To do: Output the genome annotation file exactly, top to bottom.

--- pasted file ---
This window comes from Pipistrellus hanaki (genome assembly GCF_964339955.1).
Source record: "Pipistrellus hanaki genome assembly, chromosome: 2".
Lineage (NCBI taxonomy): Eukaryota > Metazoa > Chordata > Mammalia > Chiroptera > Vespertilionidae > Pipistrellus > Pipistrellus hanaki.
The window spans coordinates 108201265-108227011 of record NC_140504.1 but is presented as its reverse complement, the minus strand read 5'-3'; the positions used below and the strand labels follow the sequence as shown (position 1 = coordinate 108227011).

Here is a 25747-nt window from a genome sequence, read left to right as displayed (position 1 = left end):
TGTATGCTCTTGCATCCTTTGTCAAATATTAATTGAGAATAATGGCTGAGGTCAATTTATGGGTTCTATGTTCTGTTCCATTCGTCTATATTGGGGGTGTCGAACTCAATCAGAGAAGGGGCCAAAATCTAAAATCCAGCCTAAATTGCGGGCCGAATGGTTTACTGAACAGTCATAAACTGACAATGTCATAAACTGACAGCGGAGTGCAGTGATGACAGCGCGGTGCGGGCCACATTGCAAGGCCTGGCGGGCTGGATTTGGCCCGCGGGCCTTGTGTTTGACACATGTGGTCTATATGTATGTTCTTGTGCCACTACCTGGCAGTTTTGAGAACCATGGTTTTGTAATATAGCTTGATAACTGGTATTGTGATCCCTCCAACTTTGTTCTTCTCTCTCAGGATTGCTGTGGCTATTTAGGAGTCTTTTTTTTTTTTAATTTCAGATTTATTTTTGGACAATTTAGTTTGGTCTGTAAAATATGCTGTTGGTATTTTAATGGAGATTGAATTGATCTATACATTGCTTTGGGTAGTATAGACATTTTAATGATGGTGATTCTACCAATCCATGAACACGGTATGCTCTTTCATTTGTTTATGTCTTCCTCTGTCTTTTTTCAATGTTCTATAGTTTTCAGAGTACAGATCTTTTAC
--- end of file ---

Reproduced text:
This window comes from Pipistrellus hanaki (genome assembly GCF_964339955.1).
Source record: "Pipistrellus hanaki genome assembly, chromosome: 2".
Lineage (NCBI taxonomy): Eukaryota > Metazoa > Chordata > Mammalia > Chiroptera > Vespertilionidae > Pipistrellus > Pipistrellus hanaki.
The window spans coordinates 108201265-108227011 of record NC_140504.1 but is presented as its reverse complement, the minus strand read 5'-3'; the positions used below and the strand labels follow the sequence as shown (position 1 = coordinate 108227011).

Here is a 25747-nt window from a genome sequence, read left to right as displayed (position 1 = left end):
TGTATGCTCTTGCATCCTTTGTCAAATATTAATTGAGAATAATGGCTGAGGTCAATTTATGGGTTCTATGTTCTGTTCCATTCGTCTATATTGGGGGTGTCGAACTCAATCAGAGAAGGGGCCAAAATCTAAAATCCAGCCTAAATTGCGGGCCGAATGGTTTACTGAACAGTCATAAACTGACAATGTCATAAACTGACAGCGGAGTGCAGTGATGACAGCGCGGTGCGGGCCACATTGCAAGGCCTGGCGGGCTGGATTTGGCCCGCGGGCCTTGTGTTTGACACATGTGGTCTATATGTATGTTCTTGTGCCACTACCTGGCAGTTTTGAGAACCATGGTTTTGTAATATAGCTTGATAACTGGTATTGTGATCCCTCCAACTTTGTTCTTCTCTCTCAGGATTGCTGTGGCTATTTAGGAGTCTTTTTTTTTTTTAATTTCAGATTTATTTTTGGACAATTTAGTTTGGTCTGTAAAATATGCTGTTGGTATTTTAATGGAGATTGAATTGATCTATACATTGCTTTGGGTAGTATAGACATTTTAATGATGGTGATTCTACCAATCCATGAACACGGTATGCTCTTTCATTTGTTTATGTCTTCCTCTGTCTTTTTTCAATGTTCTATAGTTTTCAGAGTACAGATCTTTTAC